However, he adds, "the more you look at it, the more you realise there's something wrong. And what's wrong is: a lot of this car is made from plastic. And somehow you know. Which means you know it's crap."

 

The Grand Tour: Giant Jeremy Clarkson head angers public

23 February

The inaugural series of Jeremy Clarkson's new Amazon Prime motoring show, The Grand Tour, may have come to an end, but the former Top Gear star is still stealing the headlines weeks later.

A giant stone bust of the presenter has been awarded to 15-year-old Zohaib Alam, from Salford, for two weeks – and it's causing quite a stir with his neighbours.

"It's a bit of a tacky monstrosity", one of Alam's neighbours told the Manchester Evening News, "but I guess we'll have to live with it".

Another neighbour was more confused by the bust, which the website claims caused temporary closure of the road into Swinton. 

Alam was chosen to host the bust of Clarkson after sharing an image of his front garden with The Grand Tour's Twitter account.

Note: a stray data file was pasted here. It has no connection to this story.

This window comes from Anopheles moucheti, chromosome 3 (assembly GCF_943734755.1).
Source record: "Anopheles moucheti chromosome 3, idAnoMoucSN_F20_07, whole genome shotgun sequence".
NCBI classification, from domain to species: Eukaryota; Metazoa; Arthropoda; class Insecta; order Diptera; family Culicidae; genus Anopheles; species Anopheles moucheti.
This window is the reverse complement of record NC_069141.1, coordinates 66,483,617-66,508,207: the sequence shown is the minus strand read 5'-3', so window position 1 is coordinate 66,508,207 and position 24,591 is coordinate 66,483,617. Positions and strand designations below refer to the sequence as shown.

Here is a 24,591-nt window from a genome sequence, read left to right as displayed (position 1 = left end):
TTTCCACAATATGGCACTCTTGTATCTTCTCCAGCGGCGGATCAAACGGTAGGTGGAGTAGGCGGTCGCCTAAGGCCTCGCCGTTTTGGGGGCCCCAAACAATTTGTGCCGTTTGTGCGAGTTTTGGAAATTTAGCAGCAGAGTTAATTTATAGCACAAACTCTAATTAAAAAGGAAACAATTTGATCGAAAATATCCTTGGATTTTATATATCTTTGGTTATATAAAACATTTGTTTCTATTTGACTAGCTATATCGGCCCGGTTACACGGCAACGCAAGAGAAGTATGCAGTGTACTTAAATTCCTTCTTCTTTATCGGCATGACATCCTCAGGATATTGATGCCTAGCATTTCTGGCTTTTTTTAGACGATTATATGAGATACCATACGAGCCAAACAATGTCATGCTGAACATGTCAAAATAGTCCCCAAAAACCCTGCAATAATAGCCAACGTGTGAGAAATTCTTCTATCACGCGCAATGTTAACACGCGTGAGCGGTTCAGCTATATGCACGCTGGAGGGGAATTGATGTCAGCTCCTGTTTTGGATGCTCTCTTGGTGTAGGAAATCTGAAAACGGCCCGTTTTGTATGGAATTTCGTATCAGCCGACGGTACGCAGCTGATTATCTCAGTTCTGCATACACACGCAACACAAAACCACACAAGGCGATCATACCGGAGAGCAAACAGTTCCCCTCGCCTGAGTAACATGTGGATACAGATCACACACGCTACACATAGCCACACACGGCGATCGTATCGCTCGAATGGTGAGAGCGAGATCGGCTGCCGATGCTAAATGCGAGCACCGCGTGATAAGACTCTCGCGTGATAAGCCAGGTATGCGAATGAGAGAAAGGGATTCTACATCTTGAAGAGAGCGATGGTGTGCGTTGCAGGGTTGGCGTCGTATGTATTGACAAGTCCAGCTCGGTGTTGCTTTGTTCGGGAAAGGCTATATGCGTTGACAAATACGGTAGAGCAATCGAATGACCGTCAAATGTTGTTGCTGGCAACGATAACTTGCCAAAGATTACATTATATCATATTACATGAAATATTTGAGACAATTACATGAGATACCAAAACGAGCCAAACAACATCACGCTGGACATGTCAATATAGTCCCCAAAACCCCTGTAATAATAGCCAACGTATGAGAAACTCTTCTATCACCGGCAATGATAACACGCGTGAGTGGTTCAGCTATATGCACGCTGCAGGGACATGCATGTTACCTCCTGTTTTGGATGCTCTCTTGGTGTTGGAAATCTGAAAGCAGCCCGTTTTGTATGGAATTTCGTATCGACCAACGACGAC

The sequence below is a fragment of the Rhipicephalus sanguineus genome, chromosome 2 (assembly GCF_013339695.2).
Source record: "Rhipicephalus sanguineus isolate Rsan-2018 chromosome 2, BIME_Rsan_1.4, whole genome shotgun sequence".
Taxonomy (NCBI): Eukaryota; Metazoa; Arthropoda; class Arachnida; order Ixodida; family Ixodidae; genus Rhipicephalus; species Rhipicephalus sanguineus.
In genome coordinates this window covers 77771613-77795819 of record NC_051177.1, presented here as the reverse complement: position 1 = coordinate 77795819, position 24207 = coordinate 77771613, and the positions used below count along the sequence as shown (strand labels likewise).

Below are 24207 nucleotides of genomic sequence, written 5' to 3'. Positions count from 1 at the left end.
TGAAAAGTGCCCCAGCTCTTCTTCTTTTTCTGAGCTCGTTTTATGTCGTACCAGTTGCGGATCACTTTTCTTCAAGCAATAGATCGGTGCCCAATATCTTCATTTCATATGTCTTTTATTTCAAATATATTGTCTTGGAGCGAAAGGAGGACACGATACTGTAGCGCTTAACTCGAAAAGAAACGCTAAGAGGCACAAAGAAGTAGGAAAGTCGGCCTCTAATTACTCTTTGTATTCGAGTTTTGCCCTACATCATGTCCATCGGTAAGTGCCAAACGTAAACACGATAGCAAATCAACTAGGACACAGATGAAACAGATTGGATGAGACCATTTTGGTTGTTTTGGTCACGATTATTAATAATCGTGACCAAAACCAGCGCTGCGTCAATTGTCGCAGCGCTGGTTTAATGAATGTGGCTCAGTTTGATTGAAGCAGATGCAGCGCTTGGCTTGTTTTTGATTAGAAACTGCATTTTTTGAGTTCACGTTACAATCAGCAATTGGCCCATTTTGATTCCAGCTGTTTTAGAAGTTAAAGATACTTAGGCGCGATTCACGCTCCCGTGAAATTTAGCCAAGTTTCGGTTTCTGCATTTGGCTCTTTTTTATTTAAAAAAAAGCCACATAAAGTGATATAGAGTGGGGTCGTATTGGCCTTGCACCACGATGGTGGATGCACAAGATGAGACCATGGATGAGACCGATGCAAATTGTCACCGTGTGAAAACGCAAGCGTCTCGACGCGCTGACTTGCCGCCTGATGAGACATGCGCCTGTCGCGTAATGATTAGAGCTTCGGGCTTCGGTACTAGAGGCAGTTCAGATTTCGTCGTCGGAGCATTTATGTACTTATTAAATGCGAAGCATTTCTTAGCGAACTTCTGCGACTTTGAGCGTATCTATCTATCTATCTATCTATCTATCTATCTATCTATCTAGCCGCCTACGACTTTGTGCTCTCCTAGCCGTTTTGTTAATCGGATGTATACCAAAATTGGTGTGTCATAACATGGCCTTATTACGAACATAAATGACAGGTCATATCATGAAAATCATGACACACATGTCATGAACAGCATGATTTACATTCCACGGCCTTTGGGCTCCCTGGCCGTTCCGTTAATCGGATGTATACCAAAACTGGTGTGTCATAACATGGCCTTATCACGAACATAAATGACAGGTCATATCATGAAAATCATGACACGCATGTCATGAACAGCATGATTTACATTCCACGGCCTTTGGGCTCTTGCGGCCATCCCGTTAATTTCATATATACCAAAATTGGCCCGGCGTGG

The bust is expected to go to another winner when Alam's two weeks are over, but it's not yet known when the show's organisers will take back the giant sculptures or if the competition will continue into the second season of the motoring show. 

It's not just Clarkson's head that has been turned into a bust, as his co-presenters Richard Hammond and James May have both appeared in Newport and Elstead respectively. 

Last year, the heads were spotted circling the globe on the back of a flatbed truck. Sightings of the busts in Amsterdam, Sydney and Washington State in the US were posted on social media, but their significance was only revealed towards the end of the first series. 

Fans can catch all 13 episodes of The Grand Tour on Amazon Prime for a yearly fee of £79.